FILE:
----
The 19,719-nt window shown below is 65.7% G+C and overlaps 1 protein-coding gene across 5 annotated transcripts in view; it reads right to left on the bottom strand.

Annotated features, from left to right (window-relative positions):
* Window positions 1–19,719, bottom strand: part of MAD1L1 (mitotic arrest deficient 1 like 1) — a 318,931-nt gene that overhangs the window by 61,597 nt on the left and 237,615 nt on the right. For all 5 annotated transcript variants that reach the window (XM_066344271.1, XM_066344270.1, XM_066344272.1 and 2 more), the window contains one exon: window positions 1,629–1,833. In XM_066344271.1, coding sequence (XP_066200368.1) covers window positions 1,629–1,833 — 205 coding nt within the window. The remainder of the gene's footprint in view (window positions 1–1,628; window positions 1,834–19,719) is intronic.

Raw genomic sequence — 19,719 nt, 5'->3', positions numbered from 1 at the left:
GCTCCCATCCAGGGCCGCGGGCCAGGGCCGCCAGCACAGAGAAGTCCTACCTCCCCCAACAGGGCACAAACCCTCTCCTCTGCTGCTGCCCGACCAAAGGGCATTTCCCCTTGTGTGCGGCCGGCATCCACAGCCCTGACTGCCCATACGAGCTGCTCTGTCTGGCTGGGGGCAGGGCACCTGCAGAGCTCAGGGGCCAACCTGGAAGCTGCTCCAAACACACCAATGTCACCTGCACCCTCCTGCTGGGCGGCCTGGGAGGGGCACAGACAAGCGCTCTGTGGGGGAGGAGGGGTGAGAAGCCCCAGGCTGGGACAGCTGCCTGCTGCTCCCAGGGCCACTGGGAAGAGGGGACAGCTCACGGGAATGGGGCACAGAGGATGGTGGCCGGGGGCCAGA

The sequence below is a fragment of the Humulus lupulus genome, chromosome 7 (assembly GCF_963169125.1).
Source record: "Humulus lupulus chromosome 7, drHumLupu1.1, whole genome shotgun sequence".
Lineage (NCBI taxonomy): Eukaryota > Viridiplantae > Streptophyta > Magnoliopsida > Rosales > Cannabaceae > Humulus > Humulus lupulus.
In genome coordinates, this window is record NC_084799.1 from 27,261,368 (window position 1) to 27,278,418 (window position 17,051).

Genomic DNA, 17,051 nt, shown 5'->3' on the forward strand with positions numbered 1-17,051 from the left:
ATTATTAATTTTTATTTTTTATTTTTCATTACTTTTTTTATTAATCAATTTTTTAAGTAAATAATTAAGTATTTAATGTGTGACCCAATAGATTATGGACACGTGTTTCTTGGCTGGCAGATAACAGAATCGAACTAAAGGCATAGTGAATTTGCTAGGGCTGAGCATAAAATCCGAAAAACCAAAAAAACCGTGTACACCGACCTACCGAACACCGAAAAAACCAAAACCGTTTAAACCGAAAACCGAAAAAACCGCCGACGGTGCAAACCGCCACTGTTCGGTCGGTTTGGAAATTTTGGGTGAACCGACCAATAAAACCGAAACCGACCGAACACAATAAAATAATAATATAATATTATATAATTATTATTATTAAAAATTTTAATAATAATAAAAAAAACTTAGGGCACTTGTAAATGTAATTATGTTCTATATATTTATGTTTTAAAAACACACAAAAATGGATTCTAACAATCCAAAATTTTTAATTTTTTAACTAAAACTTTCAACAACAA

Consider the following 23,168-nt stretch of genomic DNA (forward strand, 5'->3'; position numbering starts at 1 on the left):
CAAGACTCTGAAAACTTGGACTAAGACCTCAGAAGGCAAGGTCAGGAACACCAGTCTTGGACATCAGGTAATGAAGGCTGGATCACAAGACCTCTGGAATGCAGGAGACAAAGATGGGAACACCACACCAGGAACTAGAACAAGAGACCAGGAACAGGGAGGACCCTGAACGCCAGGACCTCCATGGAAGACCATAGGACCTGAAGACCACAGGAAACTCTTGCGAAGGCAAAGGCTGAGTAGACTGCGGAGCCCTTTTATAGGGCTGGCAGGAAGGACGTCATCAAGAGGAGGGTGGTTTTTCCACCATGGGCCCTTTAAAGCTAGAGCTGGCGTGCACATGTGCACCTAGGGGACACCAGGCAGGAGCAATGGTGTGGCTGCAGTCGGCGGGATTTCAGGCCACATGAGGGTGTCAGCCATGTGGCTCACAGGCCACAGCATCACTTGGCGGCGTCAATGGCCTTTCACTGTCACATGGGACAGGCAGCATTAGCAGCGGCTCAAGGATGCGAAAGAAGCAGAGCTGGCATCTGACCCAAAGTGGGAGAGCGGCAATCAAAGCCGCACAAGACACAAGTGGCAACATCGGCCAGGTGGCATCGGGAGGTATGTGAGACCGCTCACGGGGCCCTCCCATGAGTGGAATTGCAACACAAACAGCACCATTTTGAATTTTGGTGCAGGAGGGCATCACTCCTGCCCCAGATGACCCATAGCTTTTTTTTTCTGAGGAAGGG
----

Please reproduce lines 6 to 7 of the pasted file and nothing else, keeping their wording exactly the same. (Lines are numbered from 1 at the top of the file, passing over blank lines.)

The sequence below is a fragment of the Humulus lupulus genome, chromosome 7 (assembly GCF_963169125.1).
Source record: "Humulus lupulus chromosome 7, drHumLupu1.1, whole genome shotgun sequence".